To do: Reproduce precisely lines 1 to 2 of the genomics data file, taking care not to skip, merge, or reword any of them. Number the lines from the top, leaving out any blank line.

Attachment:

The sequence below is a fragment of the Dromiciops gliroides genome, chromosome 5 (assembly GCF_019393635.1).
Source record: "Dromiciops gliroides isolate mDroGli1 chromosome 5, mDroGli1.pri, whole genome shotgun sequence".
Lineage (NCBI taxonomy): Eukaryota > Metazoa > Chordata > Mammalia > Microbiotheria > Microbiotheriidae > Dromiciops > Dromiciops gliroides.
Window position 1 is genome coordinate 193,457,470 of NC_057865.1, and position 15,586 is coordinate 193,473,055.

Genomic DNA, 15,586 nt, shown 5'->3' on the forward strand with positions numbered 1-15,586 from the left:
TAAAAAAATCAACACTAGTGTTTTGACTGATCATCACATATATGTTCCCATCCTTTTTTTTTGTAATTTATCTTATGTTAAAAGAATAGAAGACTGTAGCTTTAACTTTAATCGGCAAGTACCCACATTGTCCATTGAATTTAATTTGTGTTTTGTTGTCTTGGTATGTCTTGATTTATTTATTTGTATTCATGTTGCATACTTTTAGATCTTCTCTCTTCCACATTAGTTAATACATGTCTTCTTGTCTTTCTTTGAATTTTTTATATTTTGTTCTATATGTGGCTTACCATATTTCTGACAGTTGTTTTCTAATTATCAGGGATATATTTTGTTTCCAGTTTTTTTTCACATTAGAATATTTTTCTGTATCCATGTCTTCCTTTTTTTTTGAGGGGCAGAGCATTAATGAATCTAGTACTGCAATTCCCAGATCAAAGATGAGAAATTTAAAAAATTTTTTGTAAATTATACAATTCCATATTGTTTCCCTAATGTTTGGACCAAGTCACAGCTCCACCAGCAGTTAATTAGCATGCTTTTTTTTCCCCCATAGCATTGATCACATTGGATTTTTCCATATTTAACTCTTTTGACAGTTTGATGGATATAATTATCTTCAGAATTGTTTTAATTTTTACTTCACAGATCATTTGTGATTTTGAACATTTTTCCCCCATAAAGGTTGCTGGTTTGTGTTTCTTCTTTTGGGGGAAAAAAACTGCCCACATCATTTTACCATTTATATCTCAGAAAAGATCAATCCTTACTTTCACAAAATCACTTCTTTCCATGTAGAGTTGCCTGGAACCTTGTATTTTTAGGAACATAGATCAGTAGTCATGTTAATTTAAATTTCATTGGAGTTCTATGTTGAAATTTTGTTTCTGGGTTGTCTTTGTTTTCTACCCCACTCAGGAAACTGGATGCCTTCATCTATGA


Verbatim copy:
The sequence below is a fragment of the Dromiciops gliroides genome, chromosome 5 (assembly GCF_019393635.1).
Source record: "Dromiciops gliroides isolate mDroGli1 chromosome 5, mDroGli1.pri, whole genome shotgun sequence".